Professor of History
College of Liberal Arts and Sciences
Luise White has a long and well-regarded record of research on the history of modern Africa. Her studies have taken her to Kenya, Uganda, Zambia and Zimbabwe. She is a historian of a range of topics, including women’s history, medical history as well as political and military history.
“As someone who was trained in Britain and has done all my research in Africa, international collaborations and connections have formed my work,” she said.
White has been an enthusiastic collaborator. Visiting scholars in anthropology, political science, sociology and geography have consistently sought her out since she became involved with the Center for African Studies at UF. She has held fellowships at the National Humanities Center, the John Simon Guggenheim Foundation and the Shelby Cullom Davis Center, to name just a few.
White is currently working on a project called “Fighting and Writing: The Rhodesian Army at War and Post-War,” which explores the history of the army that defended white minority rule during Rhodesia’s renegade independence from 1965 to 1980. Though the white men who fought to defend white minority regimes in Africa are generally thought to have believed that Africans were inferior, they have been praised by military analysts for their efficiency and adaptability.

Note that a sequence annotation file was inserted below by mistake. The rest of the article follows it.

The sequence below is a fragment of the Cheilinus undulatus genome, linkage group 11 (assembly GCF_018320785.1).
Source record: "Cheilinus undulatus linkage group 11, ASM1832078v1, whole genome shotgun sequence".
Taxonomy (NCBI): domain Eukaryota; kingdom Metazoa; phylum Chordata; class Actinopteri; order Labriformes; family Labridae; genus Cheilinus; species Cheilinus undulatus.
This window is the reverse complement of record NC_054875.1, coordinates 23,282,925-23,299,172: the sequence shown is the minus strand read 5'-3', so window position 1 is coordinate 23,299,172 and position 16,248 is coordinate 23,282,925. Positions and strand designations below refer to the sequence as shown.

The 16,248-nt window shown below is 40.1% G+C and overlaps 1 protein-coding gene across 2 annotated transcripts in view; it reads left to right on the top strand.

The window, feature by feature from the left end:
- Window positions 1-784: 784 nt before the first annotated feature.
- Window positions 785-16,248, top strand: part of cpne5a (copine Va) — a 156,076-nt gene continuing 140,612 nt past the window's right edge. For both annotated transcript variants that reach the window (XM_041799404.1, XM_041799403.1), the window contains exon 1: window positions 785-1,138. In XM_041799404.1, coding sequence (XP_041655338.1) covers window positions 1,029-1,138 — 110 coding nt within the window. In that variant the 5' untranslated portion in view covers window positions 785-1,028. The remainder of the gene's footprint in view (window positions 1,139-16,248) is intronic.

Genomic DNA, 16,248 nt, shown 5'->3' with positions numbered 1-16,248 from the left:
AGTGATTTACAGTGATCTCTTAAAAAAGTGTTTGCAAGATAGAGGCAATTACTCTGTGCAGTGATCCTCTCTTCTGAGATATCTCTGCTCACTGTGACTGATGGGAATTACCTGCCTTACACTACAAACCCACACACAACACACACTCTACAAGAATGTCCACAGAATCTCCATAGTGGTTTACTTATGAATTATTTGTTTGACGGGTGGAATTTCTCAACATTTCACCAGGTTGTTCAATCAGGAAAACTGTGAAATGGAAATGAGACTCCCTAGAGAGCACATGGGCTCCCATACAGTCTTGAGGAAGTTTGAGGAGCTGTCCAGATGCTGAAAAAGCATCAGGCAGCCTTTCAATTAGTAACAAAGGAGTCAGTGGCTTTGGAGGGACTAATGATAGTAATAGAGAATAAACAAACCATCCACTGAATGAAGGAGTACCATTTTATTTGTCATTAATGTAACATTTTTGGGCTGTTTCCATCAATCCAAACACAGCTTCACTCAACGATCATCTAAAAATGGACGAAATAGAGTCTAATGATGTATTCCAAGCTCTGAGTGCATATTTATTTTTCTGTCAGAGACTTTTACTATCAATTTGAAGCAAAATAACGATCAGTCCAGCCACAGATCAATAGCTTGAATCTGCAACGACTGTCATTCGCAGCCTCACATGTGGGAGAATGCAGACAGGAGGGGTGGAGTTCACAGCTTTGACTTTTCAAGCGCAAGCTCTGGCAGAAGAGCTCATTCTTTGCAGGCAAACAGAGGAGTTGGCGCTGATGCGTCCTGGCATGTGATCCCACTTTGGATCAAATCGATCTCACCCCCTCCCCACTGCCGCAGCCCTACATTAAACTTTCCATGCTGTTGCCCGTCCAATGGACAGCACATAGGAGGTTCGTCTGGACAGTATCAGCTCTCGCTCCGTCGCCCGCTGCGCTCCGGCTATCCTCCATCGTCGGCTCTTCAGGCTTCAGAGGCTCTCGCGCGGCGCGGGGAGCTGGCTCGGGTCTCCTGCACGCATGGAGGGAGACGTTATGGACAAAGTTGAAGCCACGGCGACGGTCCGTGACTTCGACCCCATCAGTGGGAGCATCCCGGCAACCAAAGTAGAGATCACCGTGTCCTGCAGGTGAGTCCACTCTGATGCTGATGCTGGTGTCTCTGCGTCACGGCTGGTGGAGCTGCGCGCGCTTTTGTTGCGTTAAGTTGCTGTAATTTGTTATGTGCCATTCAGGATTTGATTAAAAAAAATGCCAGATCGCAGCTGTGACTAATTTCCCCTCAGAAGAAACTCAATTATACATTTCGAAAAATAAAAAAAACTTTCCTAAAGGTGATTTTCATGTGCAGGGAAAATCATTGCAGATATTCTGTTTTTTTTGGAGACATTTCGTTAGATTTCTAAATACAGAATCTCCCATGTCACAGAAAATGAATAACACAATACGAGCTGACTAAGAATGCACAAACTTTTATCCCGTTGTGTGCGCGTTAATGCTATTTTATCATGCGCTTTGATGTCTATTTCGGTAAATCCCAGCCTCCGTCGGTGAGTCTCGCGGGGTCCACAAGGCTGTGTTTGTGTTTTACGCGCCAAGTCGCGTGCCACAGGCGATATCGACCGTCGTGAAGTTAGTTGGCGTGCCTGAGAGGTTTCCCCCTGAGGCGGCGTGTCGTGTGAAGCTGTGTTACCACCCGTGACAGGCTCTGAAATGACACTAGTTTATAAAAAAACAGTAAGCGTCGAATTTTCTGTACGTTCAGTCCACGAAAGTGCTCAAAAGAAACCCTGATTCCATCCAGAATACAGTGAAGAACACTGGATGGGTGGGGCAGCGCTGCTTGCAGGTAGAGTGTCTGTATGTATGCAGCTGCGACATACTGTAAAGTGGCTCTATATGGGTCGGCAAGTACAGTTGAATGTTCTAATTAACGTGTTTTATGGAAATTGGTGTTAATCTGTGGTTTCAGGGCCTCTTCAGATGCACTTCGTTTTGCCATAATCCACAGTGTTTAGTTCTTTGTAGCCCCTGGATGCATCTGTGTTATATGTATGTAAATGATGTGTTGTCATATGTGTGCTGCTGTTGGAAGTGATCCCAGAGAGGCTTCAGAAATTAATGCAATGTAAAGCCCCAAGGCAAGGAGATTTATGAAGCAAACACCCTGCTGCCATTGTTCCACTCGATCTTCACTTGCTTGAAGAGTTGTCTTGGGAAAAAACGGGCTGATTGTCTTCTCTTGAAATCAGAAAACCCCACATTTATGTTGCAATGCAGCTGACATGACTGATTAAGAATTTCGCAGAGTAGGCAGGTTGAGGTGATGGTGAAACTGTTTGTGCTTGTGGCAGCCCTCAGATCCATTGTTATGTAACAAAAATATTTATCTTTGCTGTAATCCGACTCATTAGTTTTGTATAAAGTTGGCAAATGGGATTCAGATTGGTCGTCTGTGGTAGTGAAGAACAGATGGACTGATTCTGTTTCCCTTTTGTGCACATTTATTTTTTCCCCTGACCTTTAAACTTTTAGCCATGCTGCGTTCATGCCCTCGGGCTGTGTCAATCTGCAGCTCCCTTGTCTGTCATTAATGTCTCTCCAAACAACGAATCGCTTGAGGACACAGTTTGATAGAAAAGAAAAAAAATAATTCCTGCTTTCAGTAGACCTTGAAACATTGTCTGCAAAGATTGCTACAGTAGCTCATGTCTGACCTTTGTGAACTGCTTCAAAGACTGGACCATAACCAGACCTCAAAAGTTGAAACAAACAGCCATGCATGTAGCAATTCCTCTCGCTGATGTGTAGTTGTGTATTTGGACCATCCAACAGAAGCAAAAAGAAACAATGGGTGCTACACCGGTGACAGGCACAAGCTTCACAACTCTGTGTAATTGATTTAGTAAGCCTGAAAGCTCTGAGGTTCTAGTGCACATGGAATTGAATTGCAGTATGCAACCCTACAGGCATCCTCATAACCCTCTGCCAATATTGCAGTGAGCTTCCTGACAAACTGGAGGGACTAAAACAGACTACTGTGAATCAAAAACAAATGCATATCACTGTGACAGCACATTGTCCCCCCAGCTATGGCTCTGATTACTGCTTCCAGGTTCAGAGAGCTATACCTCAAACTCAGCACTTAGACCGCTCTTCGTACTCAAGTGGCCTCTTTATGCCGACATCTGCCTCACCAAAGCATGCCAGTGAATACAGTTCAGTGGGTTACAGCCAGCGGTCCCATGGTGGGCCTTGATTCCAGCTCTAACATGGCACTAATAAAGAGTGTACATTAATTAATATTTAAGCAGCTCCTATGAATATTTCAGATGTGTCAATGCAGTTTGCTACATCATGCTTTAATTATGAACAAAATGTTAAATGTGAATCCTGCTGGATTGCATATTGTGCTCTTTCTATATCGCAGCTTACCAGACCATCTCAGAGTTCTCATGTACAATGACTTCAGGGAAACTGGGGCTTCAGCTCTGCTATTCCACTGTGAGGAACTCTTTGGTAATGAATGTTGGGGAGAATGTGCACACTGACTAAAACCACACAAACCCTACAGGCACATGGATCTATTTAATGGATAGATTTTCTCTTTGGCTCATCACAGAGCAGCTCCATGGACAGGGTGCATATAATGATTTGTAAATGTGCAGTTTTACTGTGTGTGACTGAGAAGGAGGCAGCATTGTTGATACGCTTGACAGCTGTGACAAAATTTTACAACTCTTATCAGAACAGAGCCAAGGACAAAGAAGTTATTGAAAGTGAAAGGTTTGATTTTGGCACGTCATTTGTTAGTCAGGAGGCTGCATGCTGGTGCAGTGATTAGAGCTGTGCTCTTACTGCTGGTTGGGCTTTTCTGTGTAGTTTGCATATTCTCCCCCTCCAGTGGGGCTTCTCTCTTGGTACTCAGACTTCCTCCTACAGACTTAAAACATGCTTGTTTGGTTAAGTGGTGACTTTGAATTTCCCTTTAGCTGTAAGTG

White aims to use the soldiers’ own memoirs and novels to write a history that goes beyond the saint-like depictions of nationalist writings. The project is based on a variety of resources including post-war writings, interviews and archives.
“I argue that far from being the brutal, hapless, racist pawns of reactionary regimes, the white soldiers who fought for Rhodesia in the 1960s and ’70s were ambivalent about serving their country as national servicemen,” she said.